Wednesday 21 November 2018

Rethinking Shareable Data Structures

I have been recently developing a set of data structures following on from Okasaki's Purely Functional Data Structures. There is a lot to be gained by using immutable data structures, that is, where all the fields are public readonly in C# or public final in Java. Strings in C# and Java already have this property and it turns out to be remarkably easy to develop all the usual data structure types with this property. Something of the kind had already started to happen in Pyrrho: many of Pyrrho's data structures are immutable, and Pyrrho uses Bookmarks instead of Iterators. Specifically, the benefits (as with strings) are
  •  a snapshot is obtained by a simple assignment, so rollback is a breeze
  •  structures can be modified while a traversal continues with the previous state#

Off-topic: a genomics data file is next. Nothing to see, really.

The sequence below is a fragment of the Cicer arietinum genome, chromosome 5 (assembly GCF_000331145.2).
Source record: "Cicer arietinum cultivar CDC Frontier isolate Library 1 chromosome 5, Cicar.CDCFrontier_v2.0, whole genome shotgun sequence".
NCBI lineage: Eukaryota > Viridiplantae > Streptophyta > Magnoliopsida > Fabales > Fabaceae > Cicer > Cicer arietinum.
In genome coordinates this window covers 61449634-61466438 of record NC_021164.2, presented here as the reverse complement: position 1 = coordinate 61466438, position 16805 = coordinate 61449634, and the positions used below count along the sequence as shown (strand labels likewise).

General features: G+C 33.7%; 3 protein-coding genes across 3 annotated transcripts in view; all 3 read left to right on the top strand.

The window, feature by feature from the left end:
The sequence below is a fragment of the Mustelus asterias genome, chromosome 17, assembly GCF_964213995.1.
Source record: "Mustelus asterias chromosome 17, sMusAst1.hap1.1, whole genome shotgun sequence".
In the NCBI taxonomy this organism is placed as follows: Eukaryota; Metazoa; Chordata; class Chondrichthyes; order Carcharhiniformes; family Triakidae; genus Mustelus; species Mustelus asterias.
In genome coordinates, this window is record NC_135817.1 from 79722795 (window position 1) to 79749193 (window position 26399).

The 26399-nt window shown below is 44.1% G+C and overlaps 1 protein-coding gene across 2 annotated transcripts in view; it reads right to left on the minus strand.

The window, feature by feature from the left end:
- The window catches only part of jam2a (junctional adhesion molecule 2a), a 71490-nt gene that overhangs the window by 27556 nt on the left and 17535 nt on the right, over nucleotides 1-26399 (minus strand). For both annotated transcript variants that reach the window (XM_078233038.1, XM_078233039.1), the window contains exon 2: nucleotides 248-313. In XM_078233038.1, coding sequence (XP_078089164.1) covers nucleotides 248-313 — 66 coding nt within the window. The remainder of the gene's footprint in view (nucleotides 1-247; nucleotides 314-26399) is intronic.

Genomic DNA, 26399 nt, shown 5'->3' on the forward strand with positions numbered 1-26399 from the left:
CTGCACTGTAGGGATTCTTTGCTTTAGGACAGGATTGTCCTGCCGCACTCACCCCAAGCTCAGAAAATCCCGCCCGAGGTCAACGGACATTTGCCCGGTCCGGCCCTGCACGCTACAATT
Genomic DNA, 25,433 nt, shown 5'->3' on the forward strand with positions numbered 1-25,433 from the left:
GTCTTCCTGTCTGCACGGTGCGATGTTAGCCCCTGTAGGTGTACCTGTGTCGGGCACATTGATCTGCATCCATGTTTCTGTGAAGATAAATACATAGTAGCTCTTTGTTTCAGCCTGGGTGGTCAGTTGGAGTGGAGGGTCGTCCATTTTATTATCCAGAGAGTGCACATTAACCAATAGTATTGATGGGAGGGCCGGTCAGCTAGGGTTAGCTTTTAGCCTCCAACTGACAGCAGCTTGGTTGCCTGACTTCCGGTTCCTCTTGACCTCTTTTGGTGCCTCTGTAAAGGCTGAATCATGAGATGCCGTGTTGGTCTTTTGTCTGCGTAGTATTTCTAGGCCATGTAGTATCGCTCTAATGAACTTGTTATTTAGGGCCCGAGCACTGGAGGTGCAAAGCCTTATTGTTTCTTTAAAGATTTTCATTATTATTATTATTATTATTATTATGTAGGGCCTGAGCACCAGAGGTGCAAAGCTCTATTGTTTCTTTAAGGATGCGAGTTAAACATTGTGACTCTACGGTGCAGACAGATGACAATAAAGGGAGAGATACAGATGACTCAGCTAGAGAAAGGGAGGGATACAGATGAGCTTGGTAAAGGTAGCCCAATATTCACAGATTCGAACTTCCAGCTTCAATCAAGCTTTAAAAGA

•  they are thread-safe and safe to pass as a parameter in C# or Java, so that
  •  these data structures never need to be locked
The price to be paid is extra work for the garbage collector: this is a reasonable trade-off.
So the time seemed ripe for a serious approach to #ShareableDataStructures and the fruits of these labours are emerging at . Eventually the classes will be rich enough to implement a DBMS, and the plan is to implement everything in C# and Java, and then Python later. Efforts in the DBMS direction are currently called #StrongDBMS . A lot will depend on the performance of the TPCC benchmark.
It is natural to ask what this might mean for Pyrrho. It does seem like a natural evolution (Pyrrho 7.0 maybe), but some of the Pyrrho code would be a real nuisance to transform. Time will tell.

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